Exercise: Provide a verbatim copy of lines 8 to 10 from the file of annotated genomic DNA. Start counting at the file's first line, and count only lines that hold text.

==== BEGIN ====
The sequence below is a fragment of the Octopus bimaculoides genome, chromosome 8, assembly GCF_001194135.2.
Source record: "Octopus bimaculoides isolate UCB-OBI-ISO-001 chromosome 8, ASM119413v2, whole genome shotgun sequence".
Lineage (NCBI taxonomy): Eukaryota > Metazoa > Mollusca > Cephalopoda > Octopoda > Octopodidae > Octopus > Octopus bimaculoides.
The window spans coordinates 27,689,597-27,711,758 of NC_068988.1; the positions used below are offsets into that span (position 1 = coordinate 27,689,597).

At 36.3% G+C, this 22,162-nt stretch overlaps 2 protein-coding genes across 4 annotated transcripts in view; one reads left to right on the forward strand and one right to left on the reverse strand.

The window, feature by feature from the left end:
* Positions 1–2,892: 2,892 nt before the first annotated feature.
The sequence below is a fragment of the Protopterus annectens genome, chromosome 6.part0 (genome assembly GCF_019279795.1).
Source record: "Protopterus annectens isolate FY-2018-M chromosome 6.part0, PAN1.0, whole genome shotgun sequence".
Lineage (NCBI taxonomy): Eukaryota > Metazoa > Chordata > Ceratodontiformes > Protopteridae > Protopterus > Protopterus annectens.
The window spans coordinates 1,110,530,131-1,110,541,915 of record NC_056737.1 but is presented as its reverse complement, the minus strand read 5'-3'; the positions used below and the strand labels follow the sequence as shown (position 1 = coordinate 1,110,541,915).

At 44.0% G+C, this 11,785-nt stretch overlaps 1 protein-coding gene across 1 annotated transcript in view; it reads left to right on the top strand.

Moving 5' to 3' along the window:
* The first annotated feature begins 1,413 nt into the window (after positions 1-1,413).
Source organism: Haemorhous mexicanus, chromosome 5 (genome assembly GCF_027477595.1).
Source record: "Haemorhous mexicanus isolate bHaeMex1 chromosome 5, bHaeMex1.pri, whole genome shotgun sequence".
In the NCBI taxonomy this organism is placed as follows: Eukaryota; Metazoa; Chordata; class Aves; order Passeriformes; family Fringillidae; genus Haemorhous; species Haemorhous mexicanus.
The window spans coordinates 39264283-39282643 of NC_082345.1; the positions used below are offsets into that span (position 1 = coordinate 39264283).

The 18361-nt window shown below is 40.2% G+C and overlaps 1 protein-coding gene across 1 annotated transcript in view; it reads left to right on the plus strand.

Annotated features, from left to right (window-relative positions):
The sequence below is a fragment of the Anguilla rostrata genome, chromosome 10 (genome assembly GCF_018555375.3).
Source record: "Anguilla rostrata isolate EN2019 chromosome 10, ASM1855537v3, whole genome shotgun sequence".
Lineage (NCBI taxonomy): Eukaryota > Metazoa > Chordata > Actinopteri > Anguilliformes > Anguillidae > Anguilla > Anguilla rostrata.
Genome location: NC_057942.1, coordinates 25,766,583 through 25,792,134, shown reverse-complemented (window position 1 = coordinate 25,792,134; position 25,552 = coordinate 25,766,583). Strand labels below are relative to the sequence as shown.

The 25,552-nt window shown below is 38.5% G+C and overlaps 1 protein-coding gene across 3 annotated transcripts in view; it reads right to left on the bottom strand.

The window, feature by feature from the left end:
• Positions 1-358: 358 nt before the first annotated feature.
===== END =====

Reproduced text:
The sequence below is a fragment of the Protopterus annectens genome, chromosome 6.part0 (genome assembly GCF_019279795.1).
Source record: "Protopterus annectens isolate FY-2018-M chromosome 6.part0, PAN1.0, whole genome shotgun sequence".
Lineage (NCBI taxonomy): Eukaryota > Metazoa > Chordata > Ceratodontiformes > Protopteridae > Protopterus > Protopterus annectens.